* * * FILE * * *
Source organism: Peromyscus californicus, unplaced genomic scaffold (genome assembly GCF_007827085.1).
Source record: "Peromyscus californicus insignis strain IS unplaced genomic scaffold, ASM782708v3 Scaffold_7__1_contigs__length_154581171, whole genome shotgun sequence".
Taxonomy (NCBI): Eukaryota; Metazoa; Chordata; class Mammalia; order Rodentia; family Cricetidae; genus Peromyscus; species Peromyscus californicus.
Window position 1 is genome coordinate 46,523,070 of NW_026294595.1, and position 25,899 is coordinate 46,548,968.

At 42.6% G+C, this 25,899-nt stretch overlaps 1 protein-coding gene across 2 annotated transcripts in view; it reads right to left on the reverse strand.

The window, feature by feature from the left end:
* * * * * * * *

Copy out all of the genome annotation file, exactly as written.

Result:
Source organism: Peromyscus californicus, unplaced genomic scaffold (genome assembly GCF_007827085.1).
Source record: "Peromyscus californicus insignis strain IS unplaced genomic scaffold, ASM782708v3 Scaffold_7__1_contigs__length_154581171, whole genome shotgun sequence".
Taxonomy (NCBI): Eukaryota; Metazoa; Chordata; class Mammalia; order Rodentia; family Cricetidae; genus Peromyscus; species Peromyscus californicus.
Window position 1 is genome coordinate 46,523,070 of NW_026294595.1, and position 25,899 is coordinate 46,548,968.

At 42.6% G+C, this 25,899-nt stretch overlaps 1 protein-coding gene across 2 annotated transcripts in view; it reads right to left on the reverse strand.

The window, feature by feature from the left end: